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SAPIENS: THE TECHNOLOGICAL SPECIES

Homo sapiens is the technological species par excellence. Sapiens is the knowing, technological animal.

Technology and knowing evolve in a spiral way, and we could probably map their relationship in a form that would very much resemble a DNA helix.

The spiral is a dynamic form of the circle. It winds itself, but in a way that moves forward as well as around. Because it has an elongated form it can advance and change. It can progress through self-change and adapt to changing environments.

Perhaps we could call this creative process ‘enhancement’, as Heidegger did: “Enhancement implies something like a looking ahead and through to the scope of something higher.”[iii]  

(TO BE CONTINUED)

[i] Heidegger, Martin, NIETZSCHE, vol. III + IV, Harper One, p. 16

[ii] Ibid

[iii] Ibid

THE MEANING OF THE UNIVERSE IS THE MEANING OF LIFE

microcosm-macrocosm

For a scientific understanding of life on Earth (or all life as we know it) we need only study its double helix, DNA. The DNA is an archive, a library and an operating system. Life, as such, is dependent on information that is stored, read and followed. The individual is subject to the complexity and limitations of this information. What’s more, it is this double helix which also determines our individuality as much as our similarities. We are biological computers based on a binary system of base pairs: a combination of adenine and cytosine; cytosine and guanine; guanine and thymine; thymine and cytosine, etcetera … This is our four element, binary combination language – the language of life.

But the question why does life exist is a profound one, as is the question of why does anything exist. Fundamental questions that the scientific understanding of life can only satisfy up to a point. In order to find deep answers to the deepest questions we need to go beyond fact to reasons and purpose; we have to bring science back into the fold of philosophical speculation from which science originated from sometime around the 5th century BCE.

This is not to say by any means that we should abolish or even diminish the science, but, on the contrary allow speculation to fuel a science-based philosophy concerned with meaning that will pull science back into the realm of metaphysics. A future science with pre-Socratic intentions if you like.

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Nothing can come from nothing, says reason, but science demonstrates that a particle can emerge from the void and vanish again. From nothing you came and to nothing you will return. The will to have what we lack. Nothing lacks everything, but let’s start with something. From the void there came a particle. That was enough. A thing, generated by lack of everything and motivated by a possibility of anything, aggregated into a singular complexity of that everything that needed to explode and allow such potential to become forms, perhaps even become everything in an infinite, multi-dimensional way. An everything that needs time and space in order to understand it. But within that time and space it also needs something capable of perceiving it. It needs an objective observer, something fashioned with sensors. Of course if everything exists there will not only be an abundance of these organisms, and an abundance of intelligent forms of these creatures, but also, an absolute lack of them … but that doesn’t make sense, does it? Or perhaps it does …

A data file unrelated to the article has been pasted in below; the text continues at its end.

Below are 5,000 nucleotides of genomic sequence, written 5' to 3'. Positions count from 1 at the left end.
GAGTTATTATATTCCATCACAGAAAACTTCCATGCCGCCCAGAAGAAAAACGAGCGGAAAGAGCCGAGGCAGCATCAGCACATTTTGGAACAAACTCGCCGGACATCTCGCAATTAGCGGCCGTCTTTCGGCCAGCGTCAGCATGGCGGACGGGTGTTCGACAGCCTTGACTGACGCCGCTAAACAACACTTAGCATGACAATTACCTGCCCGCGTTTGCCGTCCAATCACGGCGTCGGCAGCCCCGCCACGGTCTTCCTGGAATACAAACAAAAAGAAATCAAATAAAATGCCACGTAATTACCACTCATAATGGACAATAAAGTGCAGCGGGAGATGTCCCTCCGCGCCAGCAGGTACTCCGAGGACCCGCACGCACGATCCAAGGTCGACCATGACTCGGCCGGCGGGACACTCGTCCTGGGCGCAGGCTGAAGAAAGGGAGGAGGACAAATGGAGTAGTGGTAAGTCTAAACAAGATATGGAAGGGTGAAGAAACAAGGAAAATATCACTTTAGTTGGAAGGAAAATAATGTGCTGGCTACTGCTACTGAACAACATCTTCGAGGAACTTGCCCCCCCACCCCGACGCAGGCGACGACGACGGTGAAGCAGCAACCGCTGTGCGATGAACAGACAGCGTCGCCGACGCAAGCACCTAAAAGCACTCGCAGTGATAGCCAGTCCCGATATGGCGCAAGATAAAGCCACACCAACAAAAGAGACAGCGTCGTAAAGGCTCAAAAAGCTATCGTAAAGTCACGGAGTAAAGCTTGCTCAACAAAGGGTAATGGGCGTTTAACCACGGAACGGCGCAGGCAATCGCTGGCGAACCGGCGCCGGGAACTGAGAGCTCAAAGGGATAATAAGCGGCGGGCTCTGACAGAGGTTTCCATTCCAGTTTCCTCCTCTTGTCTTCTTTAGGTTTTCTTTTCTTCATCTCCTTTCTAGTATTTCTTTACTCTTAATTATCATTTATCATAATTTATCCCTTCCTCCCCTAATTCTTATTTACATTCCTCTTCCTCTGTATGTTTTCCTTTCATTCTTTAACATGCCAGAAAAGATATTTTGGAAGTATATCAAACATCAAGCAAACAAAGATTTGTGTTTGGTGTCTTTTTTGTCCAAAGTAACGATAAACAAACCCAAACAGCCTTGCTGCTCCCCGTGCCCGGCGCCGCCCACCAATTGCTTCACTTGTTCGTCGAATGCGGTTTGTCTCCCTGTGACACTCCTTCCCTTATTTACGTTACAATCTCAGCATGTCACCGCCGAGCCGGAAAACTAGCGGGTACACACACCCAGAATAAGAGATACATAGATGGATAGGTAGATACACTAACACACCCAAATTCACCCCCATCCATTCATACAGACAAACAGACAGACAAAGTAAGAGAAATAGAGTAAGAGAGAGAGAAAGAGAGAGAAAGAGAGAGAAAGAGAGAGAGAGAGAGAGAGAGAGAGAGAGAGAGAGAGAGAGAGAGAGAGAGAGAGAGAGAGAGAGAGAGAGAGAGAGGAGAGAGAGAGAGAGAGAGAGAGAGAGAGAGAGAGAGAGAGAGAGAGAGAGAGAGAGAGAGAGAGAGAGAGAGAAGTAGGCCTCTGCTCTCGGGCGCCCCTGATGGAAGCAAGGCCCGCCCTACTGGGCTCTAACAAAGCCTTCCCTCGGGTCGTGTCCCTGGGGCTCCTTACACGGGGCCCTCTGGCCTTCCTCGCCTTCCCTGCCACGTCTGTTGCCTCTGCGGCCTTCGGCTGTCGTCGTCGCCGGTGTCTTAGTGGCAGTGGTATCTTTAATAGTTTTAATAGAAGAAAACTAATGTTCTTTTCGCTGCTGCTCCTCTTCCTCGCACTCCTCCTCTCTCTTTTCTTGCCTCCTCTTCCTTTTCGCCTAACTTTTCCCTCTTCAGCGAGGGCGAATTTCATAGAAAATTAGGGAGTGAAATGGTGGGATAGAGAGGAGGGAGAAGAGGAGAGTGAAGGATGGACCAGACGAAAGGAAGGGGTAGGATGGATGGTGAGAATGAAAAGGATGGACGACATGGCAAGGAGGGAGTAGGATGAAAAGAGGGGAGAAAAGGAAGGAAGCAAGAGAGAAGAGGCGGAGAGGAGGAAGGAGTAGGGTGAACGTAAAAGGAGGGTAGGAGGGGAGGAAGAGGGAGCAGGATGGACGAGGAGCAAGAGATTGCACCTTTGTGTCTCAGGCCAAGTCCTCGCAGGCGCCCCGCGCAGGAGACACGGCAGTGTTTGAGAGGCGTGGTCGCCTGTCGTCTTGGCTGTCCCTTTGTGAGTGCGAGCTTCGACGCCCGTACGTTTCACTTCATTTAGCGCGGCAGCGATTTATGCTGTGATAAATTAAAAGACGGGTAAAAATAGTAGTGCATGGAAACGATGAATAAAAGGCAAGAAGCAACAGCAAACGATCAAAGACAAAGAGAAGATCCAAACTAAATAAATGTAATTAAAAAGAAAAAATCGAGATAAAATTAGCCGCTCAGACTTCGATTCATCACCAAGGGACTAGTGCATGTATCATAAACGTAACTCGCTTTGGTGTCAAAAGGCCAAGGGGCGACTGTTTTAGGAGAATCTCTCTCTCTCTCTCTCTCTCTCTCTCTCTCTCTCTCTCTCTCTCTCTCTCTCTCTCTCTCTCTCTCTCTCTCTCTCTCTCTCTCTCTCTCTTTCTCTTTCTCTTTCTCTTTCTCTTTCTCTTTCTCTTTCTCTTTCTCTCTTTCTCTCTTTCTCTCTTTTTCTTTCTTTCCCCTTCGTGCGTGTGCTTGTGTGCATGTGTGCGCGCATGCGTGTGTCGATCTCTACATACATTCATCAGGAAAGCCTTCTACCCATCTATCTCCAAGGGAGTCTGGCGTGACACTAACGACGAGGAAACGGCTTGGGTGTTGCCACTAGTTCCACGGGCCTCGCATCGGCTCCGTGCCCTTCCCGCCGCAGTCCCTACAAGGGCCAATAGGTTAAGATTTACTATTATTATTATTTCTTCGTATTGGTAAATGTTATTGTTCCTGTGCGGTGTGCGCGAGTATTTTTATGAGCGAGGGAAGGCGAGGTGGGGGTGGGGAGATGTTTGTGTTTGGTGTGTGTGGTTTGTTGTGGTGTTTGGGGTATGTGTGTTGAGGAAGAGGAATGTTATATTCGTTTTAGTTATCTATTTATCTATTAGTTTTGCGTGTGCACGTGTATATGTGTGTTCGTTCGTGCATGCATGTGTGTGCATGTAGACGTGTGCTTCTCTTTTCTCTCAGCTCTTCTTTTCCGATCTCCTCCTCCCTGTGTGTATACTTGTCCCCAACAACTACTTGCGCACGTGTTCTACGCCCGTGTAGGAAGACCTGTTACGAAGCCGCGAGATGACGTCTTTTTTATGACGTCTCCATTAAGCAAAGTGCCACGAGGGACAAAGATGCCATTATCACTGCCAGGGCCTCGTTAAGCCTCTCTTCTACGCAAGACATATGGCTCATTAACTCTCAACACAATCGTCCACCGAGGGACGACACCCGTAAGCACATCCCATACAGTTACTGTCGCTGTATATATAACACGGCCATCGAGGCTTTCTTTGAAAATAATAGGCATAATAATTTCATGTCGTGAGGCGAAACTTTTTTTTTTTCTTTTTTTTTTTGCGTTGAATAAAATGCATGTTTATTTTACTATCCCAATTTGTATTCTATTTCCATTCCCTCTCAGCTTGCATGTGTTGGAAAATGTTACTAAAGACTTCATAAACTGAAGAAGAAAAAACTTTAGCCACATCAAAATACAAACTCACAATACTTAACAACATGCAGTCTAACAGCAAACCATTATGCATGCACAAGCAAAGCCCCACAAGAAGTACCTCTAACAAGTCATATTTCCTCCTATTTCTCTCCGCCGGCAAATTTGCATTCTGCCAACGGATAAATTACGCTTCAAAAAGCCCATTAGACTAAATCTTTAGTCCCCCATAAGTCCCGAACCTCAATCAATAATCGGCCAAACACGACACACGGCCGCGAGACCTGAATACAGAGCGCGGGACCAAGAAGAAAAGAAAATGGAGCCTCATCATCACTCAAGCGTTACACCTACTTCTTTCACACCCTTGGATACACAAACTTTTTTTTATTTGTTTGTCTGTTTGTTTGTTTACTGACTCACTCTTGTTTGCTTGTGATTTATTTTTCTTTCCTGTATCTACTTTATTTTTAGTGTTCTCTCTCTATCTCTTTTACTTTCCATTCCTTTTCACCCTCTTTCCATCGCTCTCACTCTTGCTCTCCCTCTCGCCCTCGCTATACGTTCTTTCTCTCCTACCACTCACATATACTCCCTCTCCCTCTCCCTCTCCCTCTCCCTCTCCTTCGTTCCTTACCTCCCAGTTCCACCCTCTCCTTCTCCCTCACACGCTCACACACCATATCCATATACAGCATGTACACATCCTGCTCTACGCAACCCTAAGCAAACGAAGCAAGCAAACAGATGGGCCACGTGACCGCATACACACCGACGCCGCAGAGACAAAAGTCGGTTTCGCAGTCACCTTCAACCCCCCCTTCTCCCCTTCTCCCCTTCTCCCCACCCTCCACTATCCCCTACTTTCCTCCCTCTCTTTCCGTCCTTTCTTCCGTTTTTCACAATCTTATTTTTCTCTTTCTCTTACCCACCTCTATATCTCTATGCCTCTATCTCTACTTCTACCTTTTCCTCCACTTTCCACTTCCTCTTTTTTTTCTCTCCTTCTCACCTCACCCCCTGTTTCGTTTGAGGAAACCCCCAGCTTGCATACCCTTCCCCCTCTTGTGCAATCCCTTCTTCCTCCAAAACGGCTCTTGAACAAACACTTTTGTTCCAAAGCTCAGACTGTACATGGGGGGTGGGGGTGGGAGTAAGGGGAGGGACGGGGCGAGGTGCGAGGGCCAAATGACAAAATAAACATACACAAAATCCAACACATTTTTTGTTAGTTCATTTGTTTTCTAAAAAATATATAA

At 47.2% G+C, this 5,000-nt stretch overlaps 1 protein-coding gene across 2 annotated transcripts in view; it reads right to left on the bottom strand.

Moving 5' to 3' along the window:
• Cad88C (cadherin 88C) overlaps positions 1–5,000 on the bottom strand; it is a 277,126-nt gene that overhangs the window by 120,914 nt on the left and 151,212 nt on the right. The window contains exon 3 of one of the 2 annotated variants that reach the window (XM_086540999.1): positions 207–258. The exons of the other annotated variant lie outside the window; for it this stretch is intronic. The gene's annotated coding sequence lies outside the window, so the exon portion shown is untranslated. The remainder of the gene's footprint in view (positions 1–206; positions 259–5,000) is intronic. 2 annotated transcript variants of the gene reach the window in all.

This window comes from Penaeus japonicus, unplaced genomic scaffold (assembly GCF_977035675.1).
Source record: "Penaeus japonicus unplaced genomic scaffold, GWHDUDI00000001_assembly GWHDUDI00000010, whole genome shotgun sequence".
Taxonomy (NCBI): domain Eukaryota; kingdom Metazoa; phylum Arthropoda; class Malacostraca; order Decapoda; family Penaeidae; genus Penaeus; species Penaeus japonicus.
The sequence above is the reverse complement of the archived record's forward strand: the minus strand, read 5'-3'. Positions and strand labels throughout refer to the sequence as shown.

In order for everything and nothing to exist, time and space must exist, for it is time and space which provides the separation allowing for diversity to be possible. Everything is One thing, a mass that needs to be broken apart in order to be able to perceive the real potential of everything, but included in the One is also an Absolute Zero as well as a never truly achieved Infinity. This breaking apart of the Infinite singularity is managed through the manifestation of time and space.

But what has this got to do with the meaning of life?…

Life: a double-helix DNA executive commanding its single-strand RNA clerk. Our primary communication, which is at the same time the executive communication. Constant, but silent and secretive. The secret Genetic Code. A linear codex as of the steps of a ladder. Letters in a sentence, a punctuated sentence. Life is a language, dictated by DNA. We are built on carbon foundations building other complex language systems on silicon foundations.